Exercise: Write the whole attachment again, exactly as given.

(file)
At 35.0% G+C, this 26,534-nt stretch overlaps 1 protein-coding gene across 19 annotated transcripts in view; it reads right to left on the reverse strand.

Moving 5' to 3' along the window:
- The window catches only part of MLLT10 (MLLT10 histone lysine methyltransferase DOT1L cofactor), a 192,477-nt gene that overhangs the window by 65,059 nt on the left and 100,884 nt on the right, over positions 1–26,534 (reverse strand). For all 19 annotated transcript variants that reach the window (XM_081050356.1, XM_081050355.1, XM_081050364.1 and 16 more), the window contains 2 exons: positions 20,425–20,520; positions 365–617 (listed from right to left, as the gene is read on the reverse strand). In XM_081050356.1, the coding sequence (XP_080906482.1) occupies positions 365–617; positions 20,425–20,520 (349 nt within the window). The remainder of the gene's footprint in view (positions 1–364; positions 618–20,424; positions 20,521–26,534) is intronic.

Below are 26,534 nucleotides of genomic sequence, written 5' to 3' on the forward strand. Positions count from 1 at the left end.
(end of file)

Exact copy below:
At 35.0% G+C, this 26,534-nt stretch overlaps 1 protein-coding gene across 19 annotated transcripts in view; it reads right to left on the reverse strand.

Moving 5' to 3' along the window:
- The window catches only part of MLLT10 (MLLT10 histone lysine methyltransferase DOT1L cofactor), a 192,477-nt gene that overhangs the window by 65,059 nt on the left and 100,884 nt on the right, over positions 1–26,534 (reverse strand). For all 19 annotated transcript variants that reach the window (XM_081050356.1, XM_081050355.1, XM_081050364.1 and 16 more), the window contains 2 exons: positions 20,425–20,520; positions 365–617 (listed from right to left, as the gene is read on the reverse strand). In XM_081050356.1, the coding sequence (XP_080906482.1) occupies positions 365–617; positions 20,425–20,520 (349 nt within the window). The remainder of the gene's footprint in view (positions 1–364; positions 618–20,424; positions 20,521–26,534) is intronic.

Below are 26,534 nucleotides of genomic sequence, written 5' to 3' on the forward strand. Positions count from 1 at the left end.